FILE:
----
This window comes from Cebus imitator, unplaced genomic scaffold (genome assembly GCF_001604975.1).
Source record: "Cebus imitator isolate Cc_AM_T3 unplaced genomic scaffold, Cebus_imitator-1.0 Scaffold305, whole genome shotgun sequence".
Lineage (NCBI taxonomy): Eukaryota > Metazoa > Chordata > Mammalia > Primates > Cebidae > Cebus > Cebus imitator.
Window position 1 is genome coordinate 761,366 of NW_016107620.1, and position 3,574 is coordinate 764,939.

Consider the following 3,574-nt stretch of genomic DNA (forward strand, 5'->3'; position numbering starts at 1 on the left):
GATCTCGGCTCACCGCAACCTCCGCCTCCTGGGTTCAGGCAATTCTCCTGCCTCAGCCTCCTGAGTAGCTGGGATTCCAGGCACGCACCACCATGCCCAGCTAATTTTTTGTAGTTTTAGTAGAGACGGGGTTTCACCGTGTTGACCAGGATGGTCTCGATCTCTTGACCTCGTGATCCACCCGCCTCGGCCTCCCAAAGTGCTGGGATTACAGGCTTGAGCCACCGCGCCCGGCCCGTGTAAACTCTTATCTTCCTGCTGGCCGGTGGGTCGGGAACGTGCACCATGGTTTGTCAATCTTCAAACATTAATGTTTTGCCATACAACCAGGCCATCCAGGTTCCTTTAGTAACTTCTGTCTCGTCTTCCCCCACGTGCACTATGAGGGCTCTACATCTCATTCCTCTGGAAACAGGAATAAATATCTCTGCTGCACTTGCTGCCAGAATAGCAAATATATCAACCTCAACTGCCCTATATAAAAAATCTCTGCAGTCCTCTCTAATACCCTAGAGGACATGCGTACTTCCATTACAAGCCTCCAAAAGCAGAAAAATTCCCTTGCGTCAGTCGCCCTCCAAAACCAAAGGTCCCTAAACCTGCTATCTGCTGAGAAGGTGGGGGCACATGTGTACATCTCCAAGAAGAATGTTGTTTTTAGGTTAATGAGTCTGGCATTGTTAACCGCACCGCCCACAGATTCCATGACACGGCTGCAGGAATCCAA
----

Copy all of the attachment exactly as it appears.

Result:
This window comes from Cebus imitator, unplaced genomic scaffold (genome assembly GCF_001604975.1).
Source record: "Cebus imitator isolate Cc_AM_T3 unplaced genomic scaffold, Cebus_imitator-1.0 Scaffold305, whole genome shotgun sequence".
Lineage (NCBI taxonomy): Eukaryota > Metazoa > Chordata > Mammalia > Primates > Cebidae > Cebus > Cebus imitator.
Window position 1 is genome coordinate 761,366 of NW_016107620.1, and position 3,574 is coordinate 764,939.

Consider the following 3,574-nt stretch of genomic DNA (forward strand, 5'->3'; position numbering starts at 1 on the left):
GATCTCGGCTCACCGCAACCTCCGCCTCCTGGGTTCAGGCAATTCTCCTGCCTCAGCCTCCTGAGTAGCTGGGATTCCAGGCACGCACCACCATGCCCAGCTAATTTTTTGTAGTTTTAGTAGAGACGGGGTTTCACCGTGTTGACCAGGATGGTCTCGATCTCTTGACCTCGTGATCCACCCGCCTCGGCCTCCCAAAGTGCTGGGATTACAGGCTTGAGCCACCGCGCCCGGCCCGTGTAAACTCTTATCTTCCTGCTGGCCGGTGGGTCGGGAACGTGCACCATGGTTTGTCAATCTTCAAACATTAATGTTTTGCCATACAACCAGGCCATCCAGGTTCCTTTAGTAACTTCTGTCTCGTCTTCCCCCACGTGCACTATGAGGGCTCTACATCTCATTCCTCTGGAAACAGGAATAAATATCTCTGCTGCACTTGCTGCCAGAATAGCAAATATATCAACCTCAACTGCCCTATATAAAAAATCTCTGCAGTCCTCTCTAATACCCTAGAGGACATGCGTACTTCCATTACAAGCCTCCAAAAGCAGAAAAATTCCCTTGCGTCAGTCGCCCTCCAAAACCAAAGGTCCCTAAACCTGCTATCTGCTGAGAAGGTGGGGGCACATGTGTACATCTCCAAGAAGAATGTTGTTTTTAGGTTAATGAGTCTGGCATTGTTAACCGCACCGCCCACAGATTCCATGACACGGCTGCAGGAATCCAA